The later spring means early seeding isn’t part of effective weed control, so farmers will have to adopt other strategies
It’s finally rubber-boot season on the Prairies, but spring’s tardiness already means the planting season will be tight for some farmers.
Weeds also have some catching up to do and they will come on strong when the heat arrives.
“What I do expect will happen in many places in Western Canada this year is a compressed emergence period for many of the weed species that would normally be emerging throughout the first start of the growing season,” said Charles Geddes, weed expert at Agriculture Canada.
It’s still too early to tell if the rest of spring will promote cooler or warmer season weeds. Either way, it’s likely some crops will struggle to get a competitive advantage by getting a jump on weeds.
“Usually we try to advocate seeding as early as possible to promote a competitive crop, which will help with weed management along with herbicides. I think this year just because everything is going to be so rushed because of the late spring, we’re not going to have as much opportunity to go in as early as we would have liked to,” Geddes said.
He said scouting to determine when that weed flush is happening is going to be key to weed management this year.
Some growers wait until a flush of weeds can be cleaned up before planting, but if the spring continues to run late, many fields will be planted regardless of the state of weed emergence.
Clark Brenzil, provincial weed specialist at Saskatchewan Agriculture, said growers who forgo their preseason burn-down risk have problems later in the year.
“By the time they come in with their in-crop weed control, there could be weeds that are very large and those large weeds are the ones that provide the most competition to the crop. I think (you) proceed as normal, as you would in a regular year, and make sure you use sound weed control practices,” Brenzil said.
Geddes said growers who decide on a pre-emergence herbicide application over a pre-seed burndown risk getting caught by wet weather after seeding.
“Depending on what weather conditions are after seeding, if many of their acres are relying on that pre-emergent rather than a pre-plant and we see quite a bit of rain after seeding, for example, they could be risking the efficacy of their pre-emergence herbicide,” he said.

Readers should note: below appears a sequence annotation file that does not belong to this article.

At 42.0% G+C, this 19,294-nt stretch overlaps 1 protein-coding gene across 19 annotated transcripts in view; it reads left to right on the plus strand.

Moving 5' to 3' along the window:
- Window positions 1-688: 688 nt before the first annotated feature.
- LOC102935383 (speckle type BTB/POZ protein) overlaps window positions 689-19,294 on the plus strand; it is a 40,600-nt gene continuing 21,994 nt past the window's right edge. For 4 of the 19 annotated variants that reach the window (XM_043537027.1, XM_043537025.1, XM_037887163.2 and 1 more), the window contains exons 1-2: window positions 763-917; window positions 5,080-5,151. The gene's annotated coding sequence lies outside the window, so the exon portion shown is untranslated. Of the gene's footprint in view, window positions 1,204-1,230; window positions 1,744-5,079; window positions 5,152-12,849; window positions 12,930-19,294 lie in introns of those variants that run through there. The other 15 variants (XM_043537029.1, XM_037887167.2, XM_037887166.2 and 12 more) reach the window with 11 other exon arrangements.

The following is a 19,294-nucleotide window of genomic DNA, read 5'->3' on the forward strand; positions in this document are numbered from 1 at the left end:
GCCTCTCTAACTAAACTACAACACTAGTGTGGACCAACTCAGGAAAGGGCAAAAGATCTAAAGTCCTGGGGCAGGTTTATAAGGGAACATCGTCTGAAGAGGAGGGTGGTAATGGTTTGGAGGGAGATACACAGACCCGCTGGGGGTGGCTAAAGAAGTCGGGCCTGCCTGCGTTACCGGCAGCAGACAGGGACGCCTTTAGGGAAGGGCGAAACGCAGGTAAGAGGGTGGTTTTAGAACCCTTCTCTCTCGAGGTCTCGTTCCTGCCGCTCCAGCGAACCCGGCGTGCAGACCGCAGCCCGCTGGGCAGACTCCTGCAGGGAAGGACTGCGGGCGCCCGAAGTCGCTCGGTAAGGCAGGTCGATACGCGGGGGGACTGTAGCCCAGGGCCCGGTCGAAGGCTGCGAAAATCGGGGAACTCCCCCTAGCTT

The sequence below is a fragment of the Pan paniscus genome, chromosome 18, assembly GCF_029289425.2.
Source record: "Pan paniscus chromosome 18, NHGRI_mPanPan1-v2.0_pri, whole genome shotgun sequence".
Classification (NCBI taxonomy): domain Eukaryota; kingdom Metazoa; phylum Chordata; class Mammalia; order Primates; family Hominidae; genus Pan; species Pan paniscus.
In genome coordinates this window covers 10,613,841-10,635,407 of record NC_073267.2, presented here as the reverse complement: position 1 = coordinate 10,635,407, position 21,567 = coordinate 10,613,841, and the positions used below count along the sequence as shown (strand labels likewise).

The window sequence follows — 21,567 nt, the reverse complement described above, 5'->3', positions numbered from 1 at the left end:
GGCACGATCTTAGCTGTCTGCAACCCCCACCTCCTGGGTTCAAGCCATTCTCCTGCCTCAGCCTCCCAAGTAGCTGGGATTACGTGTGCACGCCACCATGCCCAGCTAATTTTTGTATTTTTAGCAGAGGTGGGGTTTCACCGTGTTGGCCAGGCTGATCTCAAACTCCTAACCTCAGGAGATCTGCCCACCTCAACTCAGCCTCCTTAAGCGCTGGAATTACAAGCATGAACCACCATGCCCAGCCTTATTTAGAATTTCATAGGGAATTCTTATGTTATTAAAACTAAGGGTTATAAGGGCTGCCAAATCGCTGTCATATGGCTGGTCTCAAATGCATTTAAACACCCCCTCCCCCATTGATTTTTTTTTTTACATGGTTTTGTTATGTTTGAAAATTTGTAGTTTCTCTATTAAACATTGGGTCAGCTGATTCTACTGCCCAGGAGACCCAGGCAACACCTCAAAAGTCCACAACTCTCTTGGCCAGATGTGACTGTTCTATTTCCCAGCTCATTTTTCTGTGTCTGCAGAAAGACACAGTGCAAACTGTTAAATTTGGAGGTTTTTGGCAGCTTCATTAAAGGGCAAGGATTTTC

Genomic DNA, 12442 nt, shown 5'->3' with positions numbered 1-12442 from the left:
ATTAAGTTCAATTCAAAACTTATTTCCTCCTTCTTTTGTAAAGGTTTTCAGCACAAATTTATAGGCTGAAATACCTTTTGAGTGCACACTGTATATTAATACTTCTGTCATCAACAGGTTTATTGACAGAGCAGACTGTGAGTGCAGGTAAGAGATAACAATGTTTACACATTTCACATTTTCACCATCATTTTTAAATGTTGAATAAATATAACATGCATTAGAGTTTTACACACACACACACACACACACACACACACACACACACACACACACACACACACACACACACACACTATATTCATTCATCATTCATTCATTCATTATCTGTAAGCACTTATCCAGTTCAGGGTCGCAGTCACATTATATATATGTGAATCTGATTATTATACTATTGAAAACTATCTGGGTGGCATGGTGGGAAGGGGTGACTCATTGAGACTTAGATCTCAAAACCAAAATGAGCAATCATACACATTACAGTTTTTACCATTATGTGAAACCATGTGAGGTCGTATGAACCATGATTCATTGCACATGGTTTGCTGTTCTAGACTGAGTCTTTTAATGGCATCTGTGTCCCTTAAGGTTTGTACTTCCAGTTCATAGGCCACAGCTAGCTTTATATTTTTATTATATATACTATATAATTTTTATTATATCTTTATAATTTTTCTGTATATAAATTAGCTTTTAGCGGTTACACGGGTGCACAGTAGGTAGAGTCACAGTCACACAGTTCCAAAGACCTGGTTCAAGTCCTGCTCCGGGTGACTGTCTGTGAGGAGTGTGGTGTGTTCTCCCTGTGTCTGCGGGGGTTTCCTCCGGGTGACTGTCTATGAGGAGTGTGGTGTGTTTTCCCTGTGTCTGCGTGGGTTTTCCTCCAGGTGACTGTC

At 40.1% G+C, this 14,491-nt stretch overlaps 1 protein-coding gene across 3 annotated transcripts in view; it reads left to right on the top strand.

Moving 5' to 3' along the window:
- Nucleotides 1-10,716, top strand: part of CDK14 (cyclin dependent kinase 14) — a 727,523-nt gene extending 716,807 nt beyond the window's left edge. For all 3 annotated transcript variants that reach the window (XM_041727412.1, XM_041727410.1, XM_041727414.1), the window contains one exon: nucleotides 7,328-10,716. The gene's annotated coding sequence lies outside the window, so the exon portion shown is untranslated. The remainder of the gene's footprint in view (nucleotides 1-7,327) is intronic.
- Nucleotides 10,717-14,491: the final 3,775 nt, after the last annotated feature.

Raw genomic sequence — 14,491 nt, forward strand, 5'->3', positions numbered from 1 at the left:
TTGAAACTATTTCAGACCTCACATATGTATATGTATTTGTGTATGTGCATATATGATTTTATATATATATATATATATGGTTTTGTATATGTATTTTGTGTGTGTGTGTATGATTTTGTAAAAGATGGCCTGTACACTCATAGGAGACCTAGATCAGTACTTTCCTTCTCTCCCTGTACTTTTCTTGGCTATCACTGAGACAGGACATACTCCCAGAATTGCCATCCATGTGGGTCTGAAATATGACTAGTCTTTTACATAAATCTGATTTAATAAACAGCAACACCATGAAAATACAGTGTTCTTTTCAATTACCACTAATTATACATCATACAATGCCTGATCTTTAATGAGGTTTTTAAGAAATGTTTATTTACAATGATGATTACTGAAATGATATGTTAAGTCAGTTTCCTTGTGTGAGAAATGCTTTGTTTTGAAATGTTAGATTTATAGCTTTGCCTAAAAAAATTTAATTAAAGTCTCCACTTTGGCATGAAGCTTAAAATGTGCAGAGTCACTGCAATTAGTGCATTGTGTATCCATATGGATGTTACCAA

Growers concerned their early herbicide applications may not be as effective as usual may look to their crop for more help in suppressing weeds.
“Anything we can do to increase the competitive ability of the crop, so increasing seeding rates on crops where that’s a viable option, may be a good idea,” Geddes said.
Brenzil said planning is especially important in years where the seeding season is compressed so growers should look for efficiency in how they do things instead of skipping things.
He said the condensed timeframe may spark a temptation among producers to flail fertilizer on the soil surface rather than band it.
“What you’re doing there is you’re giving the weeds an equal chance to the crop to be able to access that. Often times weeds are better at scrounging the available nutrients than the crop is. By targeting your fertilizer very close to the crop row, and very close to the crop roots, you can focus on fertilizing your crop instead of fertilizing your weeds,” Brenzil said.
Geddes is based in Lethbridge, where overland flooding has many wondering whether waterlogged fields will dry up in time to be planted.
To help suppress weeds, he suggests growers use cover crops instead of just chem-fallow on acres that are too wet to plant this spring.
“If they do run into a situation where they can’t get a crop in because of wet or cold conditions, the best thing would be to plant a cover crop or do something like plant barley and do a barley silage if you’re in an area that has livestock,” Geddes said.
“Anything we can do to have a plant there that’s competing with weeds is going to reduce weed seed production and the potential for selection for herbicide resistance.”